Wyoming Sugar, Pepsi partnerWritten by Christy Hemken
According to Admiral Beverages Inc. Vice President Ed Hunter, the beverages Pepsi Throwback and Mountain Dew Throwback are the result of Pepsi’s desire to return to a nostalgic feel. Admiral Beverages is the franchise that manufactures and packages Pepsi products in the Worland factory.
“In the old days we always used sugar in our sodas, so the idea with these brands was to use sugar, either in bulk or liquid,” says Hunter, noting the sugar replaces today’s usual high fructose corn syrup. “That goes along with the nostalgic graphics we’re using on the packaging.”
Admiral Beverages oversees two production facilities – the one in Worland and one in Ogden, Utah. The Utah location has used liquid sugar to make their Throwback varieties, while the Worland facility has contracted with Wyoming Sugar for sugar in bulk.
“In Worland we’re fortunate to have our own sugar company, Wyoming Sugar,” says Hunter. “The beet farmers here produce the sugar, and we buy directly from the co-op.”
Hunter says there’s been a great partnership between the two entities. “It’s local business helping local business,” he says, adding. “The reception from farmers has been fantastic, as well as from the organizations associated with the production and distribution of sugar.”
However good the reception has been, the Throwback series is only an eight-week offer that began in the beginning of June. “It remains to be seen whether we’ll carry it on,” says Hunter.
Factoring into the decision to make more Throwback is the increased labor necessary to use bulk sugar. “It’s a little bit of a different concentrate in the formula, and it’s more difficult for us to produce because we buy the bulk sugar in large totes, which we put on forklifts that raise them to the top of the tanks and pour them in,” says Hunter. “The addition of high fructose corn syrup is built into the system. The extra labor costs go with the commitment to use regular sugar.”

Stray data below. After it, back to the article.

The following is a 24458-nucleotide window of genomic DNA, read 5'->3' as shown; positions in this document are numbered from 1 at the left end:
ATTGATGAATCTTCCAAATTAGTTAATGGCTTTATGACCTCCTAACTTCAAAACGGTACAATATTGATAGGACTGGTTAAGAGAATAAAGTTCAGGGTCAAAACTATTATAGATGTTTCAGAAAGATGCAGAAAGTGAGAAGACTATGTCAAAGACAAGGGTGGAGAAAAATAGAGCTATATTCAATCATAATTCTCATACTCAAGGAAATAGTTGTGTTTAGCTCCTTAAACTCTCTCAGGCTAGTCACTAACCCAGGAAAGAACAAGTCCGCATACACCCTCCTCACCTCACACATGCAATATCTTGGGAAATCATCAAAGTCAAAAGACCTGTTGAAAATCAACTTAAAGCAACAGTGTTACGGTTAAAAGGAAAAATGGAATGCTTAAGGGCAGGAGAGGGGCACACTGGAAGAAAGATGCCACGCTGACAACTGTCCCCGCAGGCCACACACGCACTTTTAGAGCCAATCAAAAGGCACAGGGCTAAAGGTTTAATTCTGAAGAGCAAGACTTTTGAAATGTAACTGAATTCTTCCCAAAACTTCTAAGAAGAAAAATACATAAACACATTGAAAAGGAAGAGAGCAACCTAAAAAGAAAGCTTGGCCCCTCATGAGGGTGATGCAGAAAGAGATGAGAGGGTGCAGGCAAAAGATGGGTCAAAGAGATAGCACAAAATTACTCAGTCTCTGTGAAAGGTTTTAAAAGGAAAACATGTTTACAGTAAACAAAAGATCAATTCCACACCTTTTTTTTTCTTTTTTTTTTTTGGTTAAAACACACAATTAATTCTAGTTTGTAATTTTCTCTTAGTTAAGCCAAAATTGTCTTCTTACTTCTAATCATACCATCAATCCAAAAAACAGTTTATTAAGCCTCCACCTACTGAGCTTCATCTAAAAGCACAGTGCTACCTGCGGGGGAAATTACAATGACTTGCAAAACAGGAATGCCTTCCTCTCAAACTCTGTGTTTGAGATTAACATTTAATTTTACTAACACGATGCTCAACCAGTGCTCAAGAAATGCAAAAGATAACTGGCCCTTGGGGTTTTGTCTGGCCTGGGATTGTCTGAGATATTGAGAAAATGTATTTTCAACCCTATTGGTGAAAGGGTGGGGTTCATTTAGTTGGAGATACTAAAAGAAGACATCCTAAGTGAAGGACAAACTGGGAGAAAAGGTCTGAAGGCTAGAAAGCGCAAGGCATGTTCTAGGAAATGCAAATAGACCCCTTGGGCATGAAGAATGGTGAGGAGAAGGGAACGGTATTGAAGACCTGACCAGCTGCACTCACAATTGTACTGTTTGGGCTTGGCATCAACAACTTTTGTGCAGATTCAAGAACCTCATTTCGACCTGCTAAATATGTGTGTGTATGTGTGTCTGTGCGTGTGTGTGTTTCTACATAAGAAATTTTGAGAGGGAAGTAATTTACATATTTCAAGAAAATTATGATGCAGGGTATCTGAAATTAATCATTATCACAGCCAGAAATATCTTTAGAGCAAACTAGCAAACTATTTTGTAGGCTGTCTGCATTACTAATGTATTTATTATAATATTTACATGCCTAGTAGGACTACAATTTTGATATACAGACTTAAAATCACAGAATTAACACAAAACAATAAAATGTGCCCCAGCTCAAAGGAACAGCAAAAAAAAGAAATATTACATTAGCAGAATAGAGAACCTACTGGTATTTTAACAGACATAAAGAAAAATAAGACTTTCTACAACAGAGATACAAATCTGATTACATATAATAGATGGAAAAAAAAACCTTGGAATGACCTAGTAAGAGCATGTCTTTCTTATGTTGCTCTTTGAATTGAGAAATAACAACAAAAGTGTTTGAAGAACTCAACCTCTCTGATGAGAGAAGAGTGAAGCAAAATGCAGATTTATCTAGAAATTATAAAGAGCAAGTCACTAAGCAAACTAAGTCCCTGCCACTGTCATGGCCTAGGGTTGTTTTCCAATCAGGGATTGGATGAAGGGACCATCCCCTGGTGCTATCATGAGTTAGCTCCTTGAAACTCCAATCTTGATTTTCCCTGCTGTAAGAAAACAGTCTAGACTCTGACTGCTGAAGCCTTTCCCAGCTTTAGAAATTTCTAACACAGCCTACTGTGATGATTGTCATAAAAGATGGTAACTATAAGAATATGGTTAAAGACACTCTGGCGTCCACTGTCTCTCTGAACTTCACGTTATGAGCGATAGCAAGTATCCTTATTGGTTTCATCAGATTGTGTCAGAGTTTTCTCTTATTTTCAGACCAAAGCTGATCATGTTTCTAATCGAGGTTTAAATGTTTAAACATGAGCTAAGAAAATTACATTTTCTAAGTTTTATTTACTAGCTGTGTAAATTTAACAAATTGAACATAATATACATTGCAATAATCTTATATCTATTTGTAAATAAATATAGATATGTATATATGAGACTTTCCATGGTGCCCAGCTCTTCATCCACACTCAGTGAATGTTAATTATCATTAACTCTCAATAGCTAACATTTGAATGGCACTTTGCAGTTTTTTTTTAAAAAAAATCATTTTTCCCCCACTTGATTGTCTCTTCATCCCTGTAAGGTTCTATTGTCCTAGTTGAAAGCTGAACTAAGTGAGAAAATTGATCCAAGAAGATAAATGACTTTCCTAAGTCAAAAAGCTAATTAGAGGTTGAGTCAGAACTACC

Hunter says Throwback can be purchased at grocery stores around Wyoming, and also throughout the U.S. “Some locations have sold out of what they produced, but we haven’t because we bought more raw materials, feeling that this product would go well in Wyoming given the partnership,” he says.
Although the promotional is intended to run through July, Hunter says it’ll remain available as long as there is product left.
“We’re looking into continuing the Throwback line, but there are a lot of things that relies on,” says Hunter, noting, “It costs us more to make it, and we can’t sell it for more, because consumers typically won’t pay more for a sugar-based versus high fructose corn syrup-based product,” he says.
Hunter says the sugar aspect of the brand has been advertised both nationally and locally. “We’re advertising that it’s not only sugar, but it’s Wyoming sugar. We’re sensitive to promote the Wyoming farmers, and we want to make sure Wyoming gets as much of the credit as we can possibly give them.”
“I wouldn’t say Pepsi will never do a sugar-based product again,” says Hunter. “Pepsi does a lot of innovative and creative brands and products, and you never know when they’ll come back to something similar.”
Of the Worland location, Hunter says the franchise now touches seven states and chooses to keep its headquarters in Worland. “We make every Pepsi product here, including all trademark Pepsi and Mountain Dew brands,” he says, noting the facility also produces 7-Up, Dr. Pepper, Snapple, A&W, Sunkist and Hawaiian Punch, among others. “We can’t live on one brand alone – we diversify with as many different things as we can.”
The Worland plant also bottles its own Aquavista water. “That’s a big deal for us,” says Hunter. “The water comes from an artesian well coming from an aquifer in the Ten Sleep area. It’s a big seller for us.”
Aquavista water is sold wherever Pepsi is sold, and Admiral Beverages also supplies bottled water to things like firefighting crews.
“It’s a pretty exciting thing,” says Hunter of the Throwback partnership. “The beet growers are excited about it, and it’s been selling well. Everywhere we go we can see a beet grower with a Throwback in his hand.”